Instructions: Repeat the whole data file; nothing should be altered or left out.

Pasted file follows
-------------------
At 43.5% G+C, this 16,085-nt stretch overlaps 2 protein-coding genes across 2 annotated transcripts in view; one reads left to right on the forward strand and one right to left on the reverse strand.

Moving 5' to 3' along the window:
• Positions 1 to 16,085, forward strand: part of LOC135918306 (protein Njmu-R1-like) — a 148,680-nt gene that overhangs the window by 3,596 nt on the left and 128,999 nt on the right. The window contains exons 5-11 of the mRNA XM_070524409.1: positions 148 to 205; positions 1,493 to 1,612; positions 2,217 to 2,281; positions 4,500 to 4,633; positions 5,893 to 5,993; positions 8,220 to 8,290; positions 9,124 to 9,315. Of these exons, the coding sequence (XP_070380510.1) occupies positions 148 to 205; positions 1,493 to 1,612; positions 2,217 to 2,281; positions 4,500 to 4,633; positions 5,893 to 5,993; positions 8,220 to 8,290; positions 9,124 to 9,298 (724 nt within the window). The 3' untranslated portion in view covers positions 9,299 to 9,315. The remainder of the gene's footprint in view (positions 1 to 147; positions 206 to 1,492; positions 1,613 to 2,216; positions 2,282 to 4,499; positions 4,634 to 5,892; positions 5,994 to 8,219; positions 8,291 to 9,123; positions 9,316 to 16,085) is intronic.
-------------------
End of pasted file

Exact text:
At 43.5% G+C, this 16,085-nt stretch overlaps 2 protein-coding genes across 2 annotated transcripts in view; one reads left to right on the forward strand and one right to left on the reverse strand.

Moving 5' to 3' along the window:
• Positions 1 to 16,085, forward strand: part of LOC135918306 (protein Njmu-R1-like) — a 148,680-nt gene that overhangs the window by 3,596 nt on the left and 128,999 nt on the right. The window contains exons 5-11 of the mRNA XM_070524409.1: positions 148 to 205; positions 1,493 to 1,612; positions 2,217 to 2,281; positions 4,500 to 4,633; positions 5,893 to 5,993; positions 8,220 to 8,290; positions 9,124 to 9,315. Of these exons, the coding sequence (XP_070380510.1) occupies positions 148 to 205; positions 1,493 to 1,612; positions 2,217 to 2,281; positions 4,500 to 4,633; positions 5,893 to 5,993; positions 8,220 to 8,290; positions 9,124 to 9,298 (724 nt within the window). The 3' untranslated portion in view covers positions 9,299 to 9,315. The remainder of the gene's footprint in view (positions 1 to 147; positions 206 to 1,492; positions 1,613 to 2,216; positions 2,282 to 4,499; positions 4,634 to 5,892; positions 5,994 to 8,219; positions 8,291 to 9,123; positions 9,316 to 16,085) is intronic.